Thursday, 19 February. Force India rolls its car out of its Barcelona garage at the second pre-season testing session of 2015. Except it isn’t its 2015 car. The 2014 VJM07 has proven to have exceptional life expectancy by clocking laps well beyond its one-year life expectancy, albeit as a glorified tyre test car.
The 2015 VJM08 won’t be ready for another week yet; the team marks the delay down to suppliers struggling with the non-payment and eventual demise of Caterham and Marussia. Whatever the reason, it sets up a far from ideal environment for the plucky midfield squad.
When the 2015 car is eventually put through its paces, urgency is temporarily replaced with relief. In a single four-day session, the car chalks up 365 kilometres of running without any major problems.
But relief can only be short lived. Each of Force India’s rivals came away from the pre-season with three times more running time. Even if the car races as reliably as it tested, the team is starting on the back foot.
“We got really limited time, but we are optimistic,” said Sergio Perez. “We’re really looking forward to trying to do a good job this year. That’s our objective; to try to be as good as we possibly can and to try to take any advantage offered to us.
“That [three days] was crucial for us and important to be able to get at least one day in the car to know how it works
“At the moment we are a step or two behind the competition, but let’s see where we end up — it’s early days.”
Force India is in the unenviable position of carrying over much of its pre-season testing regime into the season proper. For Perez and his team, the flyaway rounds have become a de facto test bench.
“It will take some time to complete testing for us, but let’s be optimistic and hope we can have a good first couple of races and score some points.
“The most important thing is that I can adapt myself well to a new car. It’s more driveable and more powerful as well. Let’s hope we can do a solid job with it.”
For Perez, a backwards step is not an option. The end of 2015 will mark his half-decade in Formula One, and since 2011 his career has rocketed him from Sauber to McLaren, before internal ructions at Woking forced him out and into the arms of Force India.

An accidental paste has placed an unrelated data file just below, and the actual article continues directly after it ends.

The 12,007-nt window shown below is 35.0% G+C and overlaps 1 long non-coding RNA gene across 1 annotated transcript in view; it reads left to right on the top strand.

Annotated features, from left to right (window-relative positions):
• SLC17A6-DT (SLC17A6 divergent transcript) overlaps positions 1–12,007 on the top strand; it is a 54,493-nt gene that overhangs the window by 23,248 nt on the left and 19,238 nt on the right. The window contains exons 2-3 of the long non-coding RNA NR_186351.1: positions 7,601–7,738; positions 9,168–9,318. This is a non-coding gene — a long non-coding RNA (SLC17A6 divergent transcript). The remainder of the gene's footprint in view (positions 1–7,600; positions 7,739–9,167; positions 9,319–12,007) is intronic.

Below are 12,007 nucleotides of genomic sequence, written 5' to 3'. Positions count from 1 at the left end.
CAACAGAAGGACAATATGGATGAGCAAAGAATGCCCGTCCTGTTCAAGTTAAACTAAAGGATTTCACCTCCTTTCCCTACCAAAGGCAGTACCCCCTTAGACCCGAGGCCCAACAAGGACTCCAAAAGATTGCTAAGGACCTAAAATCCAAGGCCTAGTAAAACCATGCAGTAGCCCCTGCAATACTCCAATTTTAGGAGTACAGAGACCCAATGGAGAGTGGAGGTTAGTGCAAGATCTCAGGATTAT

“I’m thankful that this happened,” said Perez last year after being cut adrift by McLaren and finding a home beside Nico Hülkenberg at the Indian-owned team, but 2015 is no year to rely on miracles.
“It’s a very important year. It’s my fifth year in Formula One. It’s a crucial year for my career,” he said.
“The objectives definitely change. When you have a second opportunity with the same team, when you get to know the people, the engineers, and the car, you are much better prepared than when you were the year before. In that respect it changes.
“I want to do better than I have done before — that objective hasn’t changed.”
Last year highlighted some of Perez’s best and worst driving traits. Look no further than his superb podium under lights in Bahrain, but likewise his ugly collision with Felipe Massa barely two months late in Canada.
There can be no excuses for such inconsistency this year.
“I want to improve on what I did last year,” he said. “I want to improve everything: the qualifying, the race, there’s always something you can learn and something you can improve.
“You have to be open to always improving.”
He could hope for few better bars against which to measure himself than the man on the other side of the garage. Nico Hülkenberg, whether in the second Force India or the Sauber or Williams cars, has proved a formidable opponent for any driver.
Despite this, frontrunning teams — including McLaren — have repeatedly overlooked the German for an opportunity to prove himself with the big boys, yet his 2014 results show he soundly beat his teammate, scoring 37 more points than Perez over the course of the season.
But for Sergio, there must be only positives if he’s to overcome Nico this year.
“When you get to know a new driver, you get to know a new way of working: the way he drives and so on. It’s always good to have some different parameters.”
Hülkenberg got the jump on Perez in Melbourne, where the German finished a contented seventh while his teammate languished in an unedifying battle with Jenson Button at the very back of the pack.
But the season is long, Perez’s resolve to prove his doubters wrong in his fifth year is steely.
“You have to be open to always improving,” he reiterated.
“It’s not about where you start, it’s where you end up.”